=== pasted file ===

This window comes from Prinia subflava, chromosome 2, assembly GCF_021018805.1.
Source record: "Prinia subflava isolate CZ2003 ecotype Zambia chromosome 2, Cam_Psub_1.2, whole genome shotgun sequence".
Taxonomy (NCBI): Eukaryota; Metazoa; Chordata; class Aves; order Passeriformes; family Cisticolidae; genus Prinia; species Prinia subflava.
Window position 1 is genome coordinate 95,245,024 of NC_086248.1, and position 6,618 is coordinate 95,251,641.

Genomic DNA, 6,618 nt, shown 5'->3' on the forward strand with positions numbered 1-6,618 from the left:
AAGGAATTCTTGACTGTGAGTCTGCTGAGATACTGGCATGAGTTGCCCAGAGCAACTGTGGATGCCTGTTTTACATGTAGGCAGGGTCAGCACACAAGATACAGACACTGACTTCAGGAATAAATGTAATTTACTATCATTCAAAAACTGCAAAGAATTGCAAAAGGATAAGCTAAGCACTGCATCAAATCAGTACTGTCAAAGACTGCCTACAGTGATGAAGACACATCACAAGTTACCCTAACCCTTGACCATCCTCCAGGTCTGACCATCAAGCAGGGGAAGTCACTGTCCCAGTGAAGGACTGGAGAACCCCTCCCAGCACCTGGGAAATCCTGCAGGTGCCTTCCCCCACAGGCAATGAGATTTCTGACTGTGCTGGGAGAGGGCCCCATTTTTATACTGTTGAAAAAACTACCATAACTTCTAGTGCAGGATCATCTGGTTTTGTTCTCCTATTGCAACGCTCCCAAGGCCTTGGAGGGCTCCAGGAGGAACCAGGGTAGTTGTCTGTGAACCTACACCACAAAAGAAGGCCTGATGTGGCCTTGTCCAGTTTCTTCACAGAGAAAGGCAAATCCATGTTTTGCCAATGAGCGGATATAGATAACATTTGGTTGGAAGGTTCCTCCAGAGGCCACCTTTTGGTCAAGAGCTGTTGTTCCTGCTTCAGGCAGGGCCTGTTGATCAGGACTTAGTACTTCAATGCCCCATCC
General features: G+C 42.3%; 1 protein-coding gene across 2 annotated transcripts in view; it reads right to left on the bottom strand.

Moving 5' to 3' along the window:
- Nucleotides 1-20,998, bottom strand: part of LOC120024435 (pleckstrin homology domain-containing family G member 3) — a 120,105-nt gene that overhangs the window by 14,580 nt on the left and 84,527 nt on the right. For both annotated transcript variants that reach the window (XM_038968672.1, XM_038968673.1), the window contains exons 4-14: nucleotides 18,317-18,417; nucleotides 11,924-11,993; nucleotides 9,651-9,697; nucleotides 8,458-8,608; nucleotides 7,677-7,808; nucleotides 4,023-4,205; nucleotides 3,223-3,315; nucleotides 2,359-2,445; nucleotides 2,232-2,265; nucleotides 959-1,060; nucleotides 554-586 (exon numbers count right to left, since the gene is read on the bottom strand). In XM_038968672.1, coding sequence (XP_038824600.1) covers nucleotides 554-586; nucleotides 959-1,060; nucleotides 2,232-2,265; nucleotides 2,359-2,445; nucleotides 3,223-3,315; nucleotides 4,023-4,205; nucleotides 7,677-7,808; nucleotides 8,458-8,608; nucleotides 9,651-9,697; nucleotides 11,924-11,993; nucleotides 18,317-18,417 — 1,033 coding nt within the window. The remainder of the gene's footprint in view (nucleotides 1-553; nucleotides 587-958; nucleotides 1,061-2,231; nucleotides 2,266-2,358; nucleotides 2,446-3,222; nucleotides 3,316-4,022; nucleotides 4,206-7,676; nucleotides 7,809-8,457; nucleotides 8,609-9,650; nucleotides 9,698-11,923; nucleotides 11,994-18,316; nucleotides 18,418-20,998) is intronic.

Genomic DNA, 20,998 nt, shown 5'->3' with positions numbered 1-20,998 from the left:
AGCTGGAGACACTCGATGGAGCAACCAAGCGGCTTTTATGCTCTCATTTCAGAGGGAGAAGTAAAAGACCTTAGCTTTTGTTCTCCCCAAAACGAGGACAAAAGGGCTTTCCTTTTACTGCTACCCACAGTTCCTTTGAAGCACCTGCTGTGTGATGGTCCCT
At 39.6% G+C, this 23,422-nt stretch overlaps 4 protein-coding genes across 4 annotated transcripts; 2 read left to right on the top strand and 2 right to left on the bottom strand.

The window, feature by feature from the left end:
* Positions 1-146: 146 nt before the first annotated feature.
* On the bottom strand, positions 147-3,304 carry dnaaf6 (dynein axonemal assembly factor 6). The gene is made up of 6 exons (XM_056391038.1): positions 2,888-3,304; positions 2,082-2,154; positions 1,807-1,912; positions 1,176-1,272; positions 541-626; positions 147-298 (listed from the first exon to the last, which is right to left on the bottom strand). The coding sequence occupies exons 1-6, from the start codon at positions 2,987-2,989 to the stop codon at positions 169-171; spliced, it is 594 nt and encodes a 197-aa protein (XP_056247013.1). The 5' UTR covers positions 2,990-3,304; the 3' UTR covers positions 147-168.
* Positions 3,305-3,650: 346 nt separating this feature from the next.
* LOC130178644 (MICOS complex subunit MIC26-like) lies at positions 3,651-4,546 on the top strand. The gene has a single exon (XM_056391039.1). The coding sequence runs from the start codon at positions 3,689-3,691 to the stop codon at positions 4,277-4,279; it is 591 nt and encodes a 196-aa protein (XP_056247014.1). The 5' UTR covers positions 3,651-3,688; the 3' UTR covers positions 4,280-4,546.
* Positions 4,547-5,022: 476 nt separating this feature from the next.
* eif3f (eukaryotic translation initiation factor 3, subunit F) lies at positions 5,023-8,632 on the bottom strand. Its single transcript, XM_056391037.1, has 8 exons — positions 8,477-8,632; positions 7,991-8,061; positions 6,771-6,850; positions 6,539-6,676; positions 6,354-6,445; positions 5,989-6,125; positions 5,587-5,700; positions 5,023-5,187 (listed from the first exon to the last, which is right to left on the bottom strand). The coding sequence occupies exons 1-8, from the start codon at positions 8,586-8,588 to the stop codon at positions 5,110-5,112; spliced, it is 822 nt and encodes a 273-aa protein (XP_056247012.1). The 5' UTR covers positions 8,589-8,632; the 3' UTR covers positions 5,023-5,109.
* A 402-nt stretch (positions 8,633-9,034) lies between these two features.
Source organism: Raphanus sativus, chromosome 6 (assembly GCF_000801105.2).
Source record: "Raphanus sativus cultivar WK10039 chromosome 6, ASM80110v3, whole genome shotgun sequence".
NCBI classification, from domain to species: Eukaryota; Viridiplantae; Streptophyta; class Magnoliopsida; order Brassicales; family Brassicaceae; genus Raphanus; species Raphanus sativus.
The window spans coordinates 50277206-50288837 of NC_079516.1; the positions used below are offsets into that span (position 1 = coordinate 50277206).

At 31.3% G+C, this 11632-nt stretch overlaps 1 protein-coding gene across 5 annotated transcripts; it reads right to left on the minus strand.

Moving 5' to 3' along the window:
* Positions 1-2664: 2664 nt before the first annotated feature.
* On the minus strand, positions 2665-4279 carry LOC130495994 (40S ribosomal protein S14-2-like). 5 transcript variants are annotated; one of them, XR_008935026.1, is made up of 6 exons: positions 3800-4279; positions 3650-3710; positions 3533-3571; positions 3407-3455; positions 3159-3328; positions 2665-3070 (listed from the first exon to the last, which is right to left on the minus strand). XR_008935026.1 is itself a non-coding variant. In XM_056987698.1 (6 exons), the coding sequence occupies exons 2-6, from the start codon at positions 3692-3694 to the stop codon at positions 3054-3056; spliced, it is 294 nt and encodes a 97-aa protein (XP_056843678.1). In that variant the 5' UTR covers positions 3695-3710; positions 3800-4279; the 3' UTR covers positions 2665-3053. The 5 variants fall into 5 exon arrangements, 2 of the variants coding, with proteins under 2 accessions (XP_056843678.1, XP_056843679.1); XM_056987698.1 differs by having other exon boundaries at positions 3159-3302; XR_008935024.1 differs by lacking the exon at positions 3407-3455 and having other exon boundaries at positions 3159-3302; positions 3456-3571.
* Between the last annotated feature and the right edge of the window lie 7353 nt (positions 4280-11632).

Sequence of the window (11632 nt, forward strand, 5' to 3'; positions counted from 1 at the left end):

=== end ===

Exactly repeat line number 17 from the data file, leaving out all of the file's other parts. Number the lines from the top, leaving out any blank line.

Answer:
* LOC130178644 (MICOS complex subunit MIC26-like) lies at positions 3,651-4,546 on the top strand. The gene has a single exon (XM_056391039.1). The coding sequence runs from the start codon at positions 3,689-3,691 to the stop codon at positions 4,277-4,279; it is 591 nt and encodes a 196-aa protein (XP_056247014.1). The 5' UTR covers positions 3,651-3,688; the 3' UTR covers positions 4,280-4,546.